Our time in the Sonet was spent driving this diesel auto, the diesel manual in Tech Line guise and the turbo-petrol in both iMT and DCT flavour. You can read our review of the turbo-petrol Sonet here. With the six-speed torque-converter, the diesel's outputs are bumped up to 115PS and 250 Nm. That's the same as on the Seltos, but the effect here is altogether something else. The Sonet powered as such deeply impresses with the breadth of its ability on the move. It's near-silent at the daily grind and with the variable geometry turbo, the motor never feels out of its element in the low-speed on/off throttle applications here, even if the gearbox may sometimes take a touch more time than you like to choose the next cog. And then out on the highway, it's a calm mile-muncher, eating up distances effortlessly and in far greater eagerness than you would expect from anything of its type. It's also very efficient in such situations, given that it'll keep revs between the 1,500-2,000 rpm range in most regular driving situations. Our testing got us almost 12 kmpl in the city and over 19 kmpl on the highway. Many other cars in this price bracket will perform in much the same way in such conditions. The Sonet takes the game forward simply with the way it elevates this experience with its refinement.
Where the Sonet cements its place at the top of this class is in the instances where you push it beyond these situations. Kia has retuned this gearbox for better responsiveness, and that has uncorked a chunk more alertness from the engine. A well-intended tap of the pedal is all it takes for the transmission to shift down, and put you right in the powerband. With the motor handing you torque right past 4,000 rpm, you'll always have a chunk of performance at your disposal every time you need it. The drive modes alter the throttle response and shift points, but the normal mode is balanced enough for you to not need Eco or Sport too often. If we had to pick one fault, it'd be the absence of paddle shifters and the gearbox' tendency to not hold revs at the limit, even in manual mode. This seems to slightly water-down an otherwise engaging experience.
Kia Sonet Ride and Handling
Now a decisive engine wouldn't be much cop if it couldn't put all its performance down on the road. Thankfully, Kia hasn't let this happen with the Sonet. The steering in the Sonet feels consistently weighed and precise, without getting laborious in traffic. It's the same with the ride quality. Aside from some deep ruts taken quickly, where things get noisy, the Sonet absorbs most things you find on our road surfaces very well. There is none of the low-speed harshness over broken surfaces you might find elsewhere at this price point. This becomes even more composed the faster you go with very few bumps or jolts getting to the cabin.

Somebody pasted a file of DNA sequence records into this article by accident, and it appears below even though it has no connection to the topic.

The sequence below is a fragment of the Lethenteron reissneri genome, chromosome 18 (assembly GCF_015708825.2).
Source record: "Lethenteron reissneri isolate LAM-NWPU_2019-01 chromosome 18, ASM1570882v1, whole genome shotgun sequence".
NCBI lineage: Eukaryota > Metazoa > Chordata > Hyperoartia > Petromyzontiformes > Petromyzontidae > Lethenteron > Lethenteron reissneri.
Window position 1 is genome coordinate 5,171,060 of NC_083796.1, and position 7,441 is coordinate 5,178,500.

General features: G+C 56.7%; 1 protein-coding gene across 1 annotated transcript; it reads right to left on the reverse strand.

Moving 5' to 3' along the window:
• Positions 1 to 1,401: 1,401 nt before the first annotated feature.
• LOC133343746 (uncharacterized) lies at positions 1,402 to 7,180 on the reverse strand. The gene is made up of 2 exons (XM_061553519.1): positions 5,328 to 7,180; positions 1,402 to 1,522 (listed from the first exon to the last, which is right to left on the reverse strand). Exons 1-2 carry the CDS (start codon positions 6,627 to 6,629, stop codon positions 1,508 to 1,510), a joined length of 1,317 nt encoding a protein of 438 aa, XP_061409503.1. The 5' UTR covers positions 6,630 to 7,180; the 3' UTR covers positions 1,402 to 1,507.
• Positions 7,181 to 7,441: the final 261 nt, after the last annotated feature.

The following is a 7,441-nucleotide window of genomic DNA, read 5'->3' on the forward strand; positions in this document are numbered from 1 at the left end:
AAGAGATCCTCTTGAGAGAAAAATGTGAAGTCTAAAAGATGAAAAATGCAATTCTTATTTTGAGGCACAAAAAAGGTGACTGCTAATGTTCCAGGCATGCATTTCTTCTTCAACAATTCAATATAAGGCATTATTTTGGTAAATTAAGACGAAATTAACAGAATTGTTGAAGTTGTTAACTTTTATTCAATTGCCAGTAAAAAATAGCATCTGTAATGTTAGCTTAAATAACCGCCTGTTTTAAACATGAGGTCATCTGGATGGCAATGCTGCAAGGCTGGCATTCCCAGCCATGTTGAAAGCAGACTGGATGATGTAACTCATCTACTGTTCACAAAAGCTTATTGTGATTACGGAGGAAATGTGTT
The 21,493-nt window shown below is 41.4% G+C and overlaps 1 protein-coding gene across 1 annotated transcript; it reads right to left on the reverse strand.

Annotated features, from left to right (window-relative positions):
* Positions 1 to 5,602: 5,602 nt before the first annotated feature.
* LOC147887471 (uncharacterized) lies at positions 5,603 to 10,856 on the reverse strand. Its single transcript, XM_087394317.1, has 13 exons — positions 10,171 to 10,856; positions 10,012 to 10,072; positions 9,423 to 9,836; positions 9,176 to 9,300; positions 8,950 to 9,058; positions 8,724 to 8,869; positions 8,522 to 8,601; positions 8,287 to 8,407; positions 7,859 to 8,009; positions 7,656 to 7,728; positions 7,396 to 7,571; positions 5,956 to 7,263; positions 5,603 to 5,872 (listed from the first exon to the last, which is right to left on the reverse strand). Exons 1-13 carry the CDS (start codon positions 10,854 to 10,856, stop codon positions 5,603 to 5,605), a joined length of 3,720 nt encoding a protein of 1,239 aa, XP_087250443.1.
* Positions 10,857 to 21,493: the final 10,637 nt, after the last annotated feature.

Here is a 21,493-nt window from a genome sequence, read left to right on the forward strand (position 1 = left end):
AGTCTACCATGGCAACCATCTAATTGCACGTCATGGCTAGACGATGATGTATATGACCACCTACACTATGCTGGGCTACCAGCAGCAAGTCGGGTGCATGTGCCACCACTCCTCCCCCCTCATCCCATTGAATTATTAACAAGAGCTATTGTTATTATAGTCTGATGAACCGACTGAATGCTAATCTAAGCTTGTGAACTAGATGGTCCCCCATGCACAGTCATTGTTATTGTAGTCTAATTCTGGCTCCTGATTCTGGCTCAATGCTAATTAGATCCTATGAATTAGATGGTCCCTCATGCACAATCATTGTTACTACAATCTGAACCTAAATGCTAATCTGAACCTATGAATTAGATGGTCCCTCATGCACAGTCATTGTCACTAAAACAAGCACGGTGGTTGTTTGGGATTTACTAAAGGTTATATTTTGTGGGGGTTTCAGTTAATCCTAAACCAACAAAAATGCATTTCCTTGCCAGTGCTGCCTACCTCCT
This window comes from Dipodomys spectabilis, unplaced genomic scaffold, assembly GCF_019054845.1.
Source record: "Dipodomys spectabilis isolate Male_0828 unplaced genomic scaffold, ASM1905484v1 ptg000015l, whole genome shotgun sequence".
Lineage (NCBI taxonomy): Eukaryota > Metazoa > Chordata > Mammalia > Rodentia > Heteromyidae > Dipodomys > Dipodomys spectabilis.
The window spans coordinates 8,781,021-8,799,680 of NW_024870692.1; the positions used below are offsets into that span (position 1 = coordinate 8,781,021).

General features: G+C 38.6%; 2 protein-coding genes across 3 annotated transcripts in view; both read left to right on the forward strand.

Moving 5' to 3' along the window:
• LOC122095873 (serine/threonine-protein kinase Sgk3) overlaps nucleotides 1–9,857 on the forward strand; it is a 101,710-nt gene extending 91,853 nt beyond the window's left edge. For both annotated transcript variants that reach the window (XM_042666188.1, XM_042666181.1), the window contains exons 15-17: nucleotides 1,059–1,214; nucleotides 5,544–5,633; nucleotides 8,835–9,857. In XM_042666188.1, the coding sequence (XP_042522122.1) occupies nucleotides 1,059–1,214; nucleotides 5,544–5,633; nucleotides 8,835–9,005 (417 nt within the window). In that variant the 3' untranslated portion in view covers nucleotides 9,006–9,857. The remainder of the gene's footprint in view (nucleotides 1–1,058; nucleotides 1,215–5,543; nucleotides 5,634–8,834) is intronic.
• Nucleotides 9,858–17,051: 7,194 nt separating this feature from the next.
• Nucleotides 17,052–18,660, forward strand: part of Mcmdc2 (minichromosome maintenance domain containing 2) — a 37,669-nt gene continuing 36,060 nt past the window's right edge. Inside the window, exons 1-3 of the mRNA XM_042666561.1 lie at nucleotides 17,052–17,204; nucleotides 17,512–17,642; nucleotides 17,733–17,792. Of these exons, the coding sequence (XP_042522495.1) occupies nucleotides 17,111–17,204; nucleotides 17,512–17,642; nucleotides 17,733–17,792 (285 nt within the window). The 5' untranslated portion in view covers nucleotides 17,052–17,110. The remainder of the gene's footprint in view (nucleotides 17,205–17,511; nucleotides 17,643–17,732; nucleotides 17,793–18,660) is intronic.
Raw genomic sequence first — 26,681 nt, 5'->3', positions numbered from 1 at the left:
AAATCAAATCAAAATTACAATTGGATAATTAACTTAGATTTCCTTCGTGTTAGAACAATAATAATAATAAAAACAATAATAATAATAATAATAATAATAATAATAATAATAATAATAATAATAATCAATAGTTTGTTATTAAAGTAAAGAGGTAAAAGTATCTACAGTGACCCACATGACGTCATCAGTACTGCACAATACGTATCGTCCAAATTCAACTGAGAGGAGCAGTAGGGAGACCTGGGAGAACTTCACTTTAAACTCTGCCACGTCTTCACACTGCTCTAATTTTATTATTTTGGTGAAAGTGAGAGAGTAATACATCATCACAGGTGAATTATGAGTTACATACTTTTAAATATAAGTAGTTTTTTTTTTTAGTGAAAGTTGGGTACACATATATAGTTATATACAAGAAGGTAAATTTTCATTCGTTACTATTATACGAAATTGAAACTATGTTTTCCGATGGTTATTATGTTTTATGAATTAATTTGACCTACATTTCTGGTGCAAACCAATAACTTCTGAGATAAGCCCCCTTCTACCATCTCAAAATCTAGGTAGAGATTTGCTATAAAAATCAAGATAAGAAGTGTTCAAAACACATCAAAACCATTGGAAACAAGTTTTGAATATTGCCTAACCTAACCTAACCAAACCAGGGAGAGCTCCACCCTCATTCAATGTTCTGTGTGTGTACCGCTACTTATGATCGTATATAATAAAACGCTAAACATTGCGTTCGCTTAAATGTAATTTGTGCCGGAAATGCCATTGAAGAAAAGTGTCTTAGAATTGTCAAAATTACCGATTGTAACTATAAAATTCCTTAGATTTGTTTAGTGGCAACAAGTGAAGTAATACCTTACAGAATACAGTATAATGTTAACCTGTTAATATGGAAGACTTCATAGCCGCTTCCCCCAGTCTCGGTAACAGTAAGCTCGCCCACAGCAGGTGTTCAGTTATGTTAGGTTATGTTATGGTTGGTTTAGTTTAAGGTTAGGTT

In fact, this and the impressive body control it has on offer makes the Sonet quite confident around bends too, in line with the youthfulness that the GT Line's looks promise. Of course, there is some lean but the SUV makes sure to keep following the line you want it to, even at speed. This also means that it handles high-speed undulations without unwarranted vertical or lateral movements. Effectively, a sense of progressiveness and predictability is apparent in how the SUV handles itself. The only aberration to this experience is that we would have liked more braking force. Even the GT Line does not get rear-disc brakes, with the performance and control on offer this feels like a big oversight.
How is the Tech Line different from the GT Line?
Just as in the Seltos, the Tech Line may be more affordable than the GT Line cars, but this isn't exactly a lesser trim. In the Sonet, the Tech Line is aimed at the more pragmatic buyer. This shows in the more straightforward grille, and the simpler silver-finished front and rear scuff plates, which replace the more intricate gloss-black/red ones in the GT Line. Having said that, these bits add a fair dose of SUV-ness, as compared to the more slick GT cars.